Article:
As a starting point for the CI Pipeline, we assume that a basic configuration (Root Config) already exists. This RootConfig is generally provided in a distributed manner and contains hardware-specific information and definitions (e.g., clock frequencies of the cores, multipliers for bus clock frequencies, drivers, operating system, etc.). For instance, the source codes of the drivers originate from a git, while other libraries are stored as binary files in an Artifactory. The RootConfig is then supplemented with application-specific bus signals from the Communication Extract and synthesized empty OS Tasks. The latter can be derived automatically from the structure of the application software components (synthesize Tasks).

The individual application SWC Extracts are then imported and integrated in the integrateApplications step and are mapped to the source codes stored in a git. In the next step, all runnables from the software components are mapped to OS Tasks (mapRunnablesToTasks). After this step, the complete ECU configuration (Full Model) can be exported so that it can be analyzed and validated in the TA Tool Suite. If there are still problems in complying with time requirements, they are noted in a Timing Report. After the runnable-to-task mapping, the task source code (among others) is generated, and everything is compiled. The resulting Binary can be tested in further steps of the CI Pipeline (not shown in the figure) and integrated in the overall system.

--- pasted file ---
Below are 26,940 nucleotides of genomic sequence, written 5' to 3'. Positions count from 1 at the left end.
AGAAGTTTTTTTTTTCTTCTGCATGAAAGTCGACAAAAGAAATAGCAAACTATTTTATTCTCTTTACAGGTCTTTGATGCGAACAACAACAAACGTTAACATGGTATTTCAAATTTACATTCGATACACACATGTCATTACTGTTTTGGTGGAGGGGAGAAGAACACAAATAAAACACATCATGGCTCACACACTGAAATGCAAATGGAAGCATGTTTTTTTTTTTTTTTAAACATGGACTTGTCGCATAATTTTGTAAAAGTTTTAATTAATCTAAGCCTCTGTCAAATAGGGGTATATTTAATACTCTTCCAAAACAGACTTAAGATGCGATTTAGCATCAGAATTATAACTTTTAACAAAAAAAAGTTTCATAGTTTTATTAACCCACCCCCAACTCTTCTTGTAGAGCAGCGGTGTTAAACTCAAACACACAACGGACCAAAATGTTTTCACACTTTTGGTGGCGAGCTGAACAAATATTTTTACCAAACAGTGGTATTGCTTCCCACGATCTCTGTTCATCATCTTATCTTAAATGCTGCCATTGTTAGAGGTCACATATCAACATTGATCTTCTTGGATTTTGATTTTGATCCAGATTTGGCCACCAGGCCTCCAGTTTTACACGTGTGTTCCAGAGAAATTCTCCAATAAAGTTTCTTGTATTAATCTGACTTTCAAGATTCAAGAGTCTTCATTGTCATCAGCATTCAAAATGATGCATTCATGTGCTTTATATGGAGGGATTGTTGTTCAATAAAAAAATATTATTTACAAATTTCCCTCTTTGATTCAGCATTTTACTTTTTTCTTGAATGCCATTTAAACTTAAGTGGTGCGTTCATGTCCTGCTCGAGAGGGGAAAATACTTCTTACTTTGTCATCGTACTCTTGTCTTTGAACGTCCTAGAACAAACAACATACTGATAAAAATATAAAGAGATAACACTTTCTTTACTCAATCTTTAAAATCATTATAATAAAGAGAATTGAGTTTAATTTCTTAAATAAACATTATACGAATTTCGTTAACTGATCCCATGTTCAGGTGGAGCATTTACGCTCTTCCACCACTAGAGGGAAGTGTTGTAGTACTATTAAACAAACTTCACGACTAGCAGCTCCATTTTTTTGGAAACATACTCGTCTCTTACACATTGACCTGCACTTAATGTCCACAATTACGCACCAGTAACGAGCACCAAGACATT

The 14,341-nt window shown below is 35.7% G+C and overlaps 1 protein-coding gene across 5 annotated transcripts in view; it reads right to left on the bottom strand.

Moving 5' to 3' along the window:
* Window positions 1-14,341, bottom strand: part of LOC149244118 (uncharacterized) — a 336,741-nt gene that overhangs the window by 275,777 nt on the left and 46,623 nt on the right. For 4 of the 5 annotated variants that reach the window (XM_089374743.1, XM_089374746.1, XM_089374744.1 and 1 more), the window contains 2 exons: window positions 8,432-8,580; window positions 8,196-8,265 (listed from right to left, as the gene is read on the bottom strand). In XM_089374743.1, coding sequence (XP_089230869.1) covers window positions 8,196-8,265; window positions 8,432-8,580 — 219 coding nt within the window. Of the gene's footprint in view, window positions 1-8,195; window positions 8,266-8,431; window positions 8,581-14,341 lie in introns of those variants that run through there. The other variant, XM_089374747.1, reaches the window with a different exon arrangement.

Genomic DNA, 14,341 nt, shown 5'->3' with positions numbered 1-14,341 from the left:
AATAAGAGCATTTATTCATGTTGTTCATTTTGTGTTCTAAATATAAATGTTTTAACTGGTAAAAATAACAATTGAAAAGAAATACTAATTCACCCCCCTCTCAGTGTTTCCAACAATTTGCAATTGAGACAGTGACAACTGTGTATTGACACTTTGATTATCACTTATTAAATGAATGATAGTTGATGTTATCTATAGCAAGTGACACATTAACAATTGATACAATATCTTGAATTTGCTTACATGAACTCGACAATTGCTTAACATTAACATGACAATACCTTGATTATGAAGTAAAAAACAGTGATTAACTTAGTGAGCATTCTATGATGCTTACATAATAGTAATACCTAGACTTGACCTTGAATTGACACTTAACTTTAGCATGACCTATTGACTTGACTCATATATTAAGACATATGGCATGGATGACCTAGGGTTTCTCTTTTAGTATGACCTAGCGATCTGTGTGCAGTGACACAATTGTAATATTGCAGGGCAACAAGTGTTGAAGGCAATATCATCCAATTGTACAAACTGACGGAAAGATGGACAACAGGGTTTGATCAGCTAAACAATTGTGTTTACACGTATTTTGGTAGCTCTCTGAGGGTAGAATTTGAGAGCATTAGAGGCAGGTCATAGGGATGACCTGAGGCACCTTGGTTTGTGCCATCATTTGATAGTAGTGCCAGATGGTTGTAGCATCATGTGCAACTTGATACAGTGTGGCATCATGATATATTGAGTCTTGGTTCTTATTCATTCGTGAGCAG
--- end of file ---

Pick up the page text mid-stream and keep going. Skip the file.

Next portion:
The continuous consideration and validation of timing requirements and properties saves reworking costs that could arise in subsequent development steps or during the integration phase. Additionally, our tool flow concept enables a better automation of process steps that are still being performed manually today during the development of embedded systems. This results in a development process that is based on Correct-By-Construction & Continuous Integration as envisioned in the XANDAR project.